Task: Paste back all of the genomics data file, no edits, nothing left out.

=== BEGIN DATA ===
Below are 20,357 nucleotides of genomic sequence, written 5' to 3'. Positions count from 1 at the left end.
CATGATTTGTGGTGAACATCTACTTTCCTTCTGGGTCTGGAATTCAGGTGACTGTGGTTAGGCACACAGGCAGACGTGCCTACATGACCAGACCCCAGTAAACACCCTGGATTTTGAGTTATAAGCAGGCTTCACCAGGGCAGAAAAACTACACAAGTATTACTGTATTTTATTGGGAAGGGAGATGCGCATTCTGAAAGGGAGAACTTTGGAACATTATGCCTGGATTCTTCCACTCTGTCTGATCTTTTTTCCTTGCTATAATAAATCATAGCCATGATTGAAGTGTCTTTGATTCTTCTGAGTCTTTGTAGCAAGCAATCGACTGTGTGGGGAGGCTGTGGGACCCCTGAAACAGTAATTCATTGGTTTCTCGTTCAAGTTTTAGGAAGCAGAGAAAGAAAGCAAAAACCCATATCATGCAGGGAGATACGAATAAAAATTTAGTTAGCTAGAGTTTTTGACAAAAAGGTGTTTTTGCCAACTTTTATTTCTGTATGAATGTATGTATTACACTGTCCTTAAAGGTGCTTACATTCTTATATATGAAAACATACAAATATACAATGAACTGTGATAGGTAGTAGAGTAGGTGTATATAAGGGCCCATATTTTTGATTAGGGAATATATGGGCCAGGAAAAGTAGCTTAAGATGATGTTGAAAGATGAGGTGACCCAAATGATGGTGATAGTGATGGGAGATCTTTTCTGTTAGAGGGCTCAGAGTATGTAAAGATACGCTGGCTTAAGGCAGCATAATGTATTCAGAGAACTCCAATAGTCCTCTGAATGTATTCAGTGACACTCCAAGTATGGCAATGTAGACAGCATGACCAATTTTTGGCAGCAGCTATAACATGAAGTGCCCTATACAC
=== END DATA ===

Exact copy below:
Below are 20,357 nucleotides of genomic sequence, written 5' to 3'. Positions count from 1 at the left end.
CATGATTTGTGGTGAACATCTACTTTCCTTCTGGGTCTGGAATTCAGGTGACTGTGGTTAGGCACACAGGCAGACGTGCCTACATGACCAGACCCCAGTAAACACCCTGGATTTTGAGTTATAAGCAGGCTTCACCAGGGCAGAAAAACTACACAAGTATTACTGTATTTTATTGGGAAGGGAGATGCGCATTCTGAAAGGGAGAACTTTGGAACATTATGCCTGGATTCTTCCACTCTGTCTGATCTTTTTTCCTTGCTATAATAAATCATAGCCATGATTGAAGTGTCTTTGATTCTTCTGAGTCTTTGTAGCAAGCAATCGACTGTGTGGGGAGGCTGTGGGACCCCTGAAACAGTAATTCATTGGTTTCTCGTTCAAGTTTTAGGAAGCAGAGAAAGAAAGCAAAAACCCATATCATGCAGGGAGATACGAATAAAAATTTAGTTAGCTAGAGTTTTTGACAAAAAGGTGTTTTTGCCAACTTTTATTTCTGTATGAATGTATGTATTACACTGTCCTTAAAGGTGCTTACATTCTTATATATGAAAACATACAAATATACAATGAACTGTGATAGGTAGTAGAGTAGGTGTATATAAGGGCCCATATTTTTGATTAGGGAATATATGGGCCAGGAAAAGTAGCTTAAGATGATGTTGAAAGATGAGGTGACCCAAATGATGGTGATAGTGATGGGAGATCTTTTCTGTTAGAGGGCTCAGAGTATGTAAAGATACGCTGGCTTAAGGCAGCATAATGTATTCAGAGAACTCCAATAGTCCTCTGAATGTATTCAGTGACACTCCAAGTATGGCAATGTAGACAGCATGACCAATTTTTGGCAGCAGCTATAACATGAAGTGCCCTATACAC